With the Lower and Middle Keys under a tropical storm warning Monday, residents prepared for damaging winds and flooding rain forecast for the island chain.
But there was no panic in the air. Instead, many people on Monday did what they had to do: prepare for Tropical Storm Elsa.
You know the drill. They located their flashlights, and stocked up on food and water. They cleared their yards of items that could fly in the wind. They prepped generators. They kept an ear on the weather updates.
“We have to be smart,” said Jenny Moran, who lives in a mobile home at a Key West trailer park. “I got my water and all that, just in case.”
Moran, 47, a bartender who has lived in the Keys for 14 years, said she’s feeling safe at home with her dog Lucy and Hemingway the cat.
“I am with this one, yes,” she said.
During Hurricane Irma in 2017, she left the Keys for the east coast of Florida to escape the Category 4 storm. But she’s not taking off this time.
Moran has put up shutters just in case. “I left a little bit of light coming in.”
The Lower Keys could start to feel Elsa’s winds as early as Monday night, but more likely early Tuesday morning. The National Weather Service shows Key West could see maximum sustained winds in the low-40s with gusts as high as 57 mph around 7 a.m. Tuesday.
“This is mostly going to be squalls,” said meteorologist Jon Rizzo of the National Weather Service in Key West, during a countywide conference call with Keys leaders on Monday morning. “You’re not going to have hours and hours of sustained winds.”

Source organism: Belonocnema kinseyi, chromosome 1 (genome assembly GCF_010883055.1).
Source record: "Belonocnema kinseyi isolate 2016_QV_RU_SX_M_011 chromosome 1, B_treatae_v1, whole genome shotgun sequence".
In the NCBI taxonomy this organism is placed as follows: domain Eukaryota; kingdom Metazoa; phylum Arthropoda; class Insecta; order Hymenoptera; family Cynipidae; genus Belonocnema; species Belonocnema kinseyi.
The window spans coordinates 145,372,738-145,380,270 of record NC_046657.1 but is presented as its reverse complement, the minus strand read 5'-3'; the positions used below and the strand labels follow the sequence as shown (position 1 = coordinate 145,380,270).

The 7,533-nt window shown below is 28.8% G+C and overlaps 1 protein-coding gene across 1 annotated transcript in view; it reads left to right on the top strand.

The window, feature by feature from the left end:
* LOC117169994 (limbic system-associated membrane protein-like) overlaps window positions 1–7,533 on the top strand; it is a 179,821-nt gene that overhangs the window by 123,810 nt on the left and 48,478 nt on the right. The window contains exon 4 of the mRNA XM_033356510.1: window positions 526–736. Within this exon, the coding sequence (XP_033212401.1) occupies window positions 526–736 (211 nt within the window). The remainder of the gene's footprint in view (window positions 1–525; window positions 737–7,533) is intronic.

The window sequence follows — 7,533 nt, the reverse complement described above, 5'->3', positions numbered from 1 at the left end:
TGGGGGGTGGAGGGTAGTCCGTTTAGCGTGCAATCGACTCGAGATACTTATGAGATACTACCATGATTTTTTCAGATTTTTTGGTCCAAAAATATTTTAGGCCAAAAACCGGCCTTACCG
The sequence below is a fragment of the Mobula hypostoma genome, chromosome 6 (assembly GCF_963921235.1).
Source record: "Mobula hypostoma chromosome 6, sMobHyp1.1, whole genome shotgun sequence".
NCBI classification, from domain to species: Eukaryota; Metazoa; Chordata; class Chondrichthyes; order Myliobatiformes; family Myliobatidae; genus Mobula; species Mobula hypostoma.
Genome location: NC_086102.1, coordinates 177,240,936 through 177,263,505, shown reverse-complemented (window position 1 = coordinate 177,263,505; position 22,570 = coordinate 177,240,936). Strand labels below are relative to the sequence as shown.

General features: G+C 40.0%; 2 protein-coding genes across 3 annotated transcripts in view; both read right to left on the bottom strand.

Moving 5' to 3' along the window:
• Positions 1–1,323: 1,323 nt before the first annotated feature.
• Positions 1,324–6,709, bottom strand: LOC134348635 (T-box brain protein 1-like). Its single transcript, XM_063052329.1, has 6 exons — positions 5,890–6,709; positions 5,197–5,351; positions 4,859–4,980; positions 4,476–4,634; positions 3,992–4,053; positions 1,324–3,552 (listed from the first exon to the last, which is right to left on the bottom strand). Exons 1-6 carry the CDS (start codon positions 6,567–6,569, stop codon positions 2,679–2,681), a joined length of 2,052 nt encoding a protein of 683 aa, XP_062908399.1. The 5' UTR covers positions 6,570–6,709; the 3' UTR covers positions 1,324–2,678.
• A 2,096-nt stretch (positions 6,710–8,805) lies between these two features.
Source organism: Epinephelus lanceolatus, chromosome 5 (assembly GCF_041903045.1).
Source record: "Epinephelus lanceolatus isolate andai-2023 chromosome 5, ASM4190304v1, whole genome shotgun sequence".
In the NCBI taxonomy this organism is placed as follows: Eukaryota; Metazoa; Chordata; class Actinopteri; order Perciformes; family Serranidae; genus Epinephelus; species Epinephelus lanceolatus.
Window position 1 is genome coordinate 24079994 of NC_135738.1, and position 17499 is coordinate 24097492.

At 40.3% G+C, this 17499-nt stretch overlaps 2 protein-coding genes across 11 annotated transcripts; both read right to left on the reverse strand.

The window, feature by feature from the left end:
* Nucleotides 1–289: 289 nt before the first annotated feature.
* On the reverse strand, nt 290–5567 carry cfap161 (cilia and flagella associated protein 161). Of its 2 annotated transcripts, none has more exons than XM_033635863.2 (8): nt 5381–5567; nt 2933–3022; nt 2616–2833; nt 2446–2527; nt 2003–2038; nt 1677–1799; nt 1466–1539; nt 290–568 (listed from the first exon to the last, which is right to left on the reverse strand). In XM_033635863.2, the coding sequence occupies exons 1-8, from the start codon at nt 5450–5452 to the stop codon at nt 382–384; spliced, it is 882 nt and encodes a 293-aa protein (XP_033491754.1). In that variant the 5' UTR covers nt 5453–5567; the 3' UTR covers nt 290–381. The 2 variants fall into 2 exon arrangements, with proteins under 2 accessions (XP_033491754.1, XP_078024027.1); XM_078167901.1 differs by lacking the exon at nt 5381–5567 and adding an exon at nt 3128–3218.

Monroe County officials have not issued mandatory evacuation orders. But they recommend people in mobile homes, travel trailers, RVs and boats either leave the Keys by sunset Monday or ride out the storm in safer housing.
The forecast also calls for limited coastal flooding, isolated tornadoes, and flooding with rain totals of two to four inches.
The tropical storm watch in the Upper Keys was discontinued Monday, Rizzo said at the 6 p.m. county call.
Those in Islamorada up to Key Largo can still expect windy conditions late Monday night through early Tuesday in the form of several squalls, Rizzo said.
Nonetheless, people should “have homes, boats and yards secure and be ready to shelter in place by sunset,” said Shannon Weiner, director of the emergency management office.
The county isn’t planning on opening any shelters. Monroe County Schools from Marathon down to Key West will be closed Tuesday, along with all offices at those schools, Superintendent Theresa Axford announced Monday evening.
Key West and Marathon airports were still open Monday afternoon. The city of Key West’s parks and community pool closed at noon.
The Monroe County Tourist Development Council suggested visitors consider staying an extra day due to Elsa.
Pete Minagro, 66, of Orlando, said he was enjoying his visit to Key West with friends and feeling safe about staying during Elsa.
“It’s supposedly not going to be as bad as they originally thought it might be,” Minagro said on Monday afternoon.
“We just went walking around a little bit, had a few drinks,” Minagro said. “We’re just resting up now and going out to dinner tonight.”